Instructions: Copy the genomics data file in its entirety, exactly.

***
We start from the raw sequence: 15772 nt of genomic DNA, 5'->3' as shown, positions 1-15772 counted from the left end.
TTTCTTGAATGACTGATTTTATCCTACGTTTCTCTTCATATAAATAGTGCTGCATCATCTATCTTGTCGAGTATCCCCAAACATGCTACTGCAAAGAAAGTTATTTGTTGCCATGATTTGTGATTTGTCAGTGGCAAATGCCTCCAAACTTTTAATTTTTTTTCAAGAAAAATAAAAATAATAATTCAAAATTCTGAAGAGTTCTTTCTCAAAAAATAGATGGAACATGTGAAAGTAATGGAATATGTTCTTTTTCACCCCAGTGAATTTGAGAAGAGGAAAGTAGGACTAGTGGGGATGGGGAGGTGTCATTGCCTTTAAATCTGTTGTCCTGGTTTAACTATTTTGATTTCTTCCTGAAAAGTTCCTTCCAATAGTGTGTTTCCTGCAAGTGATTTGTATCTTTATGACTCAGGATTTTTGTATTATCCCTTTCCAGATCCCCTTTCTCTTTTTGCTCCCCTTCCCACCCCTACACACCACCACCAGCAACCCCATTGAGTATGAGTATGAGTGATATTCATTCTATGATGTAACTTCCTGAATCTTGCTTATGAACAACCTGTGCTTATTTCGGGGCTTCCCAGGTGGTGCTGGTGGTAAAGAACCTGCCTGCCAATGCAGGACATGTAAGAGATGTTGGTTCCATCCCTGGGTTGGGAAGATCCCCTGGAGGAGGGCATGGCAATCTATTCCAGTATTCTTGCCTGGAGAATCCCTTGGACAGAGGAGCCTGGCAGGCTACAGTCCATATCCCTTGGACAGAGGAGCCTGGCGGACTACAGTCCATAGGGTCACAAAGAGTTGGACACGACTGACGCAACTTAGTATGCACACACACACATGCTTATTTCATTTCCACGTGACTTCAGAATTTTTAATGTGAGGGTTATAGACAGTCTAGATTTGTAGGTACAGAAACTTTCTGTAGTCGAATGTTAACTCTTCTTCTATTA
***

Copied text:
We start from the raw sequence: 15772 nt of genomic DNA, 5'->3' as shown, positions 1-15772 counted from the left end.
TTTCTTGAATGACTGATTTTATCCTACGTTTCTCTTCATATAAATAGTGCTGCATCATCTATCTTGTCGAGTATCCCCAAACATGCTACTGCAAAGAAAGTTATTTGTTGCCATGATTTGTGATTTGTCAGTGGCAAATGCCTCCAAACTTTTAATTTTTTTTCAAGAAAAATAAAAATAATAATTCAAAATTCTGAAGAGTTCTTTCTCAAAAAATAGATGGAACATGTGAAAGTAATGGAATATGTTCTTTTTCACCCCAGTGAATTTGAGAAGAGGAAAGTAGGACTAGTGGGGATGGGGAGGTGTCATTGCCTTTAAATCTGTTGTCCTGGTTTAACTATTTTGATTTCTTCCTGAAAAGTTCCTTCCAATAGTGTGTTTCCTGCAAGTGATTTGTATCTTTATGACTCAGGATTTTTGTATTATCCCTTTCCAGATCCCCTTTCTCTTTTTGCTCCCCTTCCCACCCCTACACACCACCACCAGCAACCCCATTGAGTATGAGTATGAGTGATATTCATTCTATGATGTAACTTCCTGAATCTTGCTTATGAACAACCTGTGCTTATTTCGGGGCTTCCCAGGTGGTGCTGGTGGTAAAGAACCTGCCTGCCAATGCAGGACATGTAAGAGATGTTGGTTCCATCCCTGGGTTGGGAAGATCCCCTGGAGGAGGGCATGGCAATCTATTCCAGTATTCTTGCCTGGAGAATCCCTTGGACAGAGGAGCCTGGCAGGCTACAGTCCATATCCCTTGGACAGAGGAGCCTGGCGGACTACAGTCCATAGGGTCACAAAGAGTTGGACACGACTGACGCAACTTAGTATGCACACACACACATGCTTATTTCATTTCCACGTGACTTCAGAATTTTTAATGTGAGGGTTATAGACAGTCTAGATTTGTAGGTACAGAAACTTTCTGTAGTCGAATGTTAACTCTTCTTCTATTA